Columnist

Dr. Mary Jo Podgurski is the founder and director of the Washington Health System Teen Outreach. She responds to 6–8 questions from young people daily and has written 'Ask Mary Jo' since 2005.

Q.I’m stressed, but I pretend I’m not. I want my parents and teachers to think I’ve got everything under control, but I lie awake at night, and my mind is a mess. I stare at the ceiling. I think about what I need to do over and over. I become obsessed with my school assignments. That doesn’t mean I do them. I always wait until the last minute. Can you help me be less stressed?

16-year-old

Mary Jo’s response: I hear you. It takes a great deal of energy to pretend to be OK. I’d like to help you feel less stressed.

My first thoughts are for the adults in your life. Please share this column with a trusted adult:

  • Too often we adults think our young people are “just teens” or worse, “just kids” without real stress. Young people feel incredible pressure. One type of pressure might be their intense desire to please us. Everyone feels stress. Please be aware of signs of stress, like anxiety, depression, sleeplessness, withdrawn affect, eating less or eating more, and failing grades.
  • Each encounter with a young person is a cross-cultural experience. Please try to see life through a young person’s lens. Empathic awareness of their stress can be eased by your acknowledgment and validation of the pressure they face.
  • Help your young person make schedules to pace assignments. Many of us need to-do lists – I know I do. Help with study habits by creating quiet time for work.
  • Set house rules for study/work time. Communicate with and make the rules acceptable to your young person. Ideally, your young person will initiate the rules – you need only provide guidance. Our Common Ground Teen Center is teen-run and led. I help with guidelines, but the young people own them.
  • Support. Support. Support. Support.

You are ultimately responsible for your own life. Adult guidance is extremely helpful, but there are ways you can lower stress on your own:

  • Check you attitude. It may sound sappy, but life is very short. Mortality became real to me when I cared for young people your age with terminal illnesses. Each day is a gift, even the ones when you feel lousy. Start with this: Seek joy, every day. Give joy to others.
  • Laugh. Don’t take yourself too seriously.
  • Make a study/work schedule. Be kind to yourself if/when you deviate from it. You’re human. Failure gives us a chance to get back up and do it again.
  • Find friends whom you can study. Hang out with peers who want to achieve. Create a study group. Urge friends to keep you on track.
  • Take stock of your life. Are you overbooked? There are so many wonderful ways to participate in high school life. Sports, clubs, jobs – wow, your life may be too busy. It takes courage to realize you have too little time and then do something about it. Change what you can. If nothing is changeable, look at your screen time.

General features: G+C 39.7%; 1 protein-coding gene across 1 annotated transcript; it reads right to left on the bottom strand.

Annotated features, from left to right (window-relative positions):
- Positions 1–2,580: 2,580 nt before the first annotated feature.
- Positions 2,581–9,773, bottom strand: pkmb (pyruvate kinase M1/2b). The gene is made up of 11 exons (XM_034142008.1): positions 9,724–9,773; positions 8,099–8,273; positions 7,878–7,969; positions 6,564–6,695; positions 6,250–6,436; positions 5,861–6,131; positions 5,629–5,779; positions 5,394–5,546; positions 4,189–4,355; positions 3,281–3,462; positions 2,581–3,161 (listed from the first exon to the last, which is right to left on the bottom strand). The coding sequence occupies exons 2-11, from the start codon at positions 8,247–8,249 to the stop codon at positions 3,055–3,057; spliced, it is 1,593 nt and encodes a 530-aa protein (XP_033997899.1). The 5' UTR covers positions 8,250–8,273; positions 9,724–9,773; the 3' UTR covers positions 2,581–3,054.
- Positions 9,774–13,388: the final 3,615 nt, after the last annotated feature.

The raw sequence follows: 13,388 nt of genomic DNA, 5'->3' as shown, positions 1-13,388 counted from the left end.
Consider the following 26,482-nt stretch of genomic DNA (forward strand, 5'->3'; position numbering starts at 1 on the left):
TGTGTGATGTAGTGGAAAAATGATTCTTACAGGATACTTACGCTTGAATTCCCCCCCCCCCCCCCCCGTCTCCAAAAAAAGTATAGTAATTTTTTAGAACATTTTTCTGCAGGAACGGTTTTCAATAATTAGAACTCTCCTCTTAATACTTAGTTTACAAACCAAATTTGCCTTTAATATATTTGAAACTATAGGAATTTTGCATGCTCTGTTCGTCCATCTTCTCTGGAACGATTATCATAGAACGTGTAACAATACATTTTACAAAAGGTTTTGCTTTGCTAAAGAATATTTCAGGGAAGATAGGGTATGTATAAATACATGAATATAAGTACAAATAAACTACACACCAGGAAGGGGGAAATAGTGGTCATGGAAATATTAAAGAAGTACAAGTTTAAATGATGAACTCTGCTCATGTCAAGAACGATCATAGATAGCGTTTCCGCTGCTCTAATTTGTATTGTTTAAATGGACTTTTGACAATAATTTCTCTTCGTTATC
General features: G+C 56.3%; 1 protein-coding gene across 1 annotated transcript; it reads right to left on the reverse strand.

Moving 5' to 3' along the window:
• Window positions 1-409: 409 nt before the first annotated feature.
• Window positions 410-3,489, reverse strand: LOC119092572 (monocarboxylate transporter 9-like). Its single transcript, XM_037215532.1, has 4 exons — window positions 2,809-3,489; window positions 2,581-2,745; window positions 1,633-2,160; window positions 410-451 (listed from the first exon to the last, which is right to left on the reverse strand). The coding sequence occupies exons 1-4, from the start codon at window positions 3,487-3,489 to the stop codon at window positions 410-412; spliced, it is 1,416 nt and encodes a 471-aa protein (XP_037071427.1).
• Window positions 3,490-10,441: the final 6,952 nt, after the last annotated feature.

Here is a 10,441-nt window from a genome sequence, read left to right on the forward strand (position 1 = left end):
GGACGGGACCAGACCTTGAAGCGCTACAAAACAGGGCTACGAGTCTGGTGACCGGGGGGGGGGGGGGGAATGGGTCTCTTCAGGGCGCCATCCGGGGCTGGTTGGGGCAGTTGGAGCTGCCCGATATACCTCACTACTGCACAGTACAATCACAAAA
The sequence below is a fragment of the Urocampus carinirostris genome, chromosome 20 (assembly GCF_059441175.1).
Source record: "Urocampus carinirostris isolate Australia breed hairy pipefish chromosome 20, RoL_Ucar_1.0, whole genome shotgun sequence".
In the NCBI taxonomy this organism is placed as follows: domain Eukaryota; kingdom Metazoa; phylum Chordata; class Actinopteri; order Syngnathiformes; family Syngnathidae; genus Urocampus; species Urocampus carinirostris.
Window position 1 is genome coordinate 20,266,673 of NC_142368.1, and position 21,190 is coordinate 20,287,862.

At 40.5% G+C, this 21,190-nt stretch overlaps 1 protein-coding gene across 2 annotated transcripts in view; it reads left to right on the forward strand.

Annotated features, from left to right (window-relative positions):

• Get enough sleep. Most teens are nocturnal – they spend a lot of time awake at night. Sleep not only helps you grow and learn, it also eases anxiety. Talk with a trusted adult if you’re having trouble sleeping.
  • Learn relaxation or mindfulness. Mindfulness can be as simple as learning to think about your breathing. Breathe in, thinking I am breathing in. Breathe out, thinking I am breathing out. Your breathing is your center. Slow it down. Concentrate on it. There are numerous website and videos on mindful breathing. Here’s a simple one-minute example: https://www.youtube.com/watch?v=5_N98E5-7jo.
  • This article from the American Academy of Pediatrics may help: https://www.healthychildren.org/English/ages-stages/teen/school/Pages/When-the-Pressure-to-Excel-Gets-Out-of-Hand.aspx.
  • Share your feelings and stress with a trusted adult.
  • If you feel anxious or depressed, a counselor can help. Speak with a trusted adult at home or school to arrange time with someone.

Good luck. Please stay in touch. Try our Common Ground Teen Center for study time: Monday through Friday, 3 to 7 p.m., 92. N. Main St., Washington.

Peer Educator response: Many of us relate to your situation. Here are our thoughts:

  • Find an outlet to release stress. It can be anything from coloring to playing with animals – whatever makes you feel better.
  • Do little bits of work at a time. Don’t sit down to do all your notes/studying in one big session. Do a part, take a break, review that part, take a break, etc.
  • Make the work you do fun and personal. Reward yourself for accomplishments.
  • Don’t be afraid to tell someone you don’t have it all together. Ask for help, ask for ideas, even ask for extensions and tutoring if you need it.
  • Especially, let your teachers know your stress is real. They should reassure you that you can handle it.
  • Take time for yourself. Stress is always going to be there. How you handle it makes a difference.
  • Try not to go to bed stressed.
  • Don’t expect to do everything. School is important, but it isn’t everything. Your mental health is most important.
  • Enjoy being a teen. Sixteen is an age when a lot starts to change. It can get stressful, but stress can be managed. Remember to breathe.

Have a question? Send it to Dr. Mary Jo Podgurski’s email at podmj@healthyteens.com.

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